I have constructed a social capital index using PCA technique. This index comprises values both positive and negative. I want to transform / convert this index to 0-100 scale to make it easy to interpret. Please suggest me an easiest way to do so.

  • 1
    $\begingroup$ Related question: Standard formula for quick calculation of scores. $\endgroup$
    – chl
    Commented Apr 5, 2012 at 16:52
  • $\begingroup$ The logistic function used in logit models might come in handy as well. Depends on specific purpose. $\endgroup$
    – Ondrej
    Commented Apr 5, 2012 at 17:45
  • 2
    $\begingroup$ Scaling existing data to 0-100 has hidden risks when it will be applied to future (or additional) data. See consumerreports.org/cro/cars/…, for instance, where Consumer Reports wrote "...we faced a quandary: The Tesla initially scored 103 in the Consumer Reports' Ratings system, which by definition doesn’t go past 100. The car set a new benchmark, so we had to make changes to our scoring to account for it." $\endgroup$
    – whuber
    Commented Aug 15, 2016 at 22:57

6 Answers 6


Any variable (univariate distribution) $v$ with observed $min_{old}$ and $max_{old}$ values (or these could be preset potential bounds for values) can be rescaled to range $min_{new}$ to $max_{new}$ by the following formula:

$\frac{max_{new}-min_{new}}{max_{old}-min_{old}}\cdot (v-max_{old})+max_{new}$


$\frac{max_{new}-min_{new}}{max_{old}-min_{old}}\cdot (v-min_{old})+min_{new}$.


For R there is also already available rescale function from scales package, which does exactly what you want and what @AndrewTulloch and @ttnphns described:

rescale(c(-10, -9, -5, 2, 6), to = c(0, 100)) ## Use scales:::rescale() if you have several packages loaded using the same function name
[1]   0.00   6.25  31.25  75.00 100.00

first, lets get some example data:

x <- runif(20, -10, 10)

Here are two functions that will work in R

rescale <- function(x) (x-min(x))/(max(x) - min(x)) * 100

Or, you could use other transformations. For example, the logit transform was mentioned by @ondrej


or, other transforms:

pnorm(x, 0, 100) * 100
punif(x, min(x), max(x))*100

Just to add to ttnphnss's answer, to implement this process in Python (for example), this function will do the trick:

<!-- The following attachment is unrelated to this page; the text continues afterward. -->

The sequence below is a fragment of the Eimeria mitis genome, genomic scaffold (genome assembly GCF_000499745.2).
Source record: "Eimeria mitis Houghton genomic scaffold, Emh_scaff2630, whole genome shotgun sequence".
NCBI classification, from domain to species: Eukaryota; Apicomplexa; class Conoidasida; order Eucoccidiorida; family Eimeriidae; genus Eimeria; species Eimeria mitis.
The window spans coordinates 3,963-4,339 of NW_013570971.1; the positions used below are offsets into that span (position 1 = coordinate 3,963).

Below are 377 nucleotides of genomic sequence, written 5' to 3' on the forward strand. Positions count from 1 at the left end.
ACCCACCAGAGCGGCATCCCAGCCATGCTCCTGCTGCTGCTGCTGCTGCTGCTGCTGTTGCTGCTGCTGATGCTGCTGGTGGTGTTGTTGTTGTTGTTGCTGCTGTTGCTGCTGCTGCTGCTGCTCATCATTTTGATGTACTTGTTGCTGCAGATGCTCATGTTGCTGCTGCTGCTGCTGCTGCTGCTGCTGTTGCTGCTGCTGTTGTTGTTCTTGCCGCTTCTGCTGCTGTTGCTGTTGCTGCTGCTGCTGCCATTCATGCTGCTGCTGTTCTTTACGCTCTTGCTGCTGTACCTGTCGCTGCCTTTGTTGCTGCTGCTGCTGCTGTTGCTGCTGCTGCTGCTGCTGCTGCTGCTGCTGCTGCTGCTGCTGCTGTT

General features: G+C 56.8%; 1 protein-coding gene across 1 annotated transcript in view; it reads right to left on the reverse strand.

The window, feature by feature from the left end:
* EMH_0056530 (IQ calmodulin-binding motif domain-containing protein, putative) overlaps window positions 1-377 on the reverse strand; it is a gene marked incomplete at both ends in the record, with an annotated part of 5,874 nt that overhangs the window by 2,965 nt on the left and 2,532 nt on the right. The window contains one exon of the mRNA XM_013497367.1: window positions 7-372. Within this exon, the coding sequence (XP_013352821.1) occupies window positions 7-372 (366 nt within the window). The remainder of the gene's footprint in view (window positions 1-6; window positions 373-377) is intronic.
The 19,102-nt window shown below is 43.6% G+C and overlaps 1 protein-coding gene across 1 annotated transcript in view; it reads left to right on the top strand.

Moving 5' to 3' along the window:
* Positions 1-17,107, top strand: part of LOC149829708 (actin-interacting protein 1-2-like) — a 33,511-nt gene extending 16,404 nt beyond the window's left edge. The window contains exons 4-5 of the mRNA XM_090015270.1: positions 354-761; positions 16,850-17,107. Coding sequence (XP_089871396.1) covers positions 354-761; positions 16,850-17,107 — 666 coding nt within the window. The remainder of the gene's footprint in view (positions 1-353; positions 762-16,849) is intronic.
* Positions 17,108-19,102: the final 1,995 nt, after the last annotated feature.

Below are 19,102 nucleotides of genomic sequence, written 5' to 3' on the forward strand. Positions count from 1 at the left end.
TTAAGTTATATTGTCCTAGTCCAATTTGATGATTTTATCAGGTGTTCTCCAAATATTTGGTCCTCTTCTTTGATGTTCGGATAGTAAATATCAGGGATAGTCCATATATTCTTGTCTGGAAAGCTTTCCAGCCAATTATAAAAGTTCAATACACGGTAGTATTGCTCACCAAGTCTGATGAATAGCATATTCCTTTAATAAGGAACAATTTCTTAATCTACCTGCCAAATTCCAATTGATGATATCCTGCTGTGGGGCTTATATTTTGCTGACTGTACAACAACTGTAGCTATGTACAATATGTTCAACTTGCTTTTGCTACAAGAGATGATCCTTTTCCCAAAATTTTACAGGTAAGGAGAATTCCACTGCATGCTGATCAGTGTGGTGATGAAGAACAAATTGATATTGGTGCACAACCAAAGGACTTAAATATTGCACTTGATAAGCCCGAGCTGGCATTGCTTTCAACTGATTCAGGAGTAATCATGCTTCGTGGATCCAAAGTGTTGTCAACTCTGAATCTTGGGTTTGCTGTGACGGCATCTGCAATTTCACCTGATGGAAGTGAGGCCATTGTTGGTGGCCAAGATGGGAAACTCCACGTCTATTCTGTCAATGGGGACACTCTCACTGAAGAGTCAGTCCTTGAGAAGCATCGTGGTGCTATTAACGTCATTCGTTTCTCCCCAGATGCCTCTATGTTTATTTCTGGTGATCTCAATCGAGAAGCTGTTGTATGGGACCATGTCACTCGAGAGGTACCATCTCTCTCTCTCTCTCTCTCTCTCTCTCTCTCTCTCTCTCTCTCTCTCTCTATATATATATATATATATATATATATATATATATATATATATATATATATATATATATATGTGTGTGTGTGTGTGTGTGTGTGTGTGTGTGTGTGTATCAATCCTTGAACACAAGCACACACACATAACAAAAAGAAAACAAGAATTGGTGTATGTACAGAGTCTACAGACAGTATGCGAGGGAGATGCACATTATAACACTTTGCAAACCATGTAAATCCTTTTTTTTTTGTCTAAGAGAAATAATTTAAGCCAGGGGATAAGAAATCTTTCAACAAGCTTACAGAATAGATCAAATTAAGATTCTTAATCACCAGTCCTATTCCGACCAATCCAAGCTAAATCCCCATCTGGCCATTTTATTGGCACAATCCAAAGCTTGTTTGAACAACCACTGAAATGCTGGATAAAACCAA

from __future__ import division

def rescale(values, new_min = 0, new_max = 100):
    output = []
    old_min, old_max = min(values), max(values)

    for v in values:
        new_v = (new_max - new_min) / (old_max - old_min) * (v - old_min) + new_min

    return output

print rescale([1, 2, 3, 4, 5])
# [0.0, 25.0, 50.0, 75.0, 100.0]
  • $\begingroup$ Thanks, does this formula also apply on negative values?? for example, if my original variable ranges from -10 to 10 . $\endgroup$ Commented Apr 5, 2012 at 20:34
  • $\begingroup$ Yes - it works for all values - for example, print rescale([-10, -9, -5, 2, 6]) # [0.0, 6.25, 31.25, 75.0, 100.0] $\endgroup$ Commented Apr 6, 2012 at 5:13

I suggest not to bind the index to 0-100 interval, as it does not improve interpretation, but rather makes it more difficult. If the index constituents can be negative, then it is possible that the index becomes negative, and it reflects what's going on with constituents better than some low value in 0-100 range, in my opinion.


For R with standard packages loaded, you may just use scale() from 'base' package:

x.scaled = scale(x,FALSE,max(x))  # divide each value in x by max(x)
x.scaled = as.vector(x.scaled) 

use 'as.vector()' to retrieve the scaled x as vector.

  • 4
    $\begingroup$ Since the original values can be negative, dividing by the largest value won't be sufficient. Please consider the question more carefully, and --- given David and Mikko have already posted answers that take that aspect into account -- to get thumbs to go up, you'd generally need to contribute something their answers did not. $\endgroup$
    – Glen_b
    Commented Aug 19, 2015 at 0:18
  • 1
    $\begingroup$ You are absolutely right, sorry for that. $\endgroup$
    – user161922
    Commented Aug 19, 2015 at 6:28

Your Answer

By clicking “Post Your Answer”, you agree to our terms of service and acknowledge you have read our privacy policy.

Not the answer you're looking for? Browse other questions tagged or ask your own question.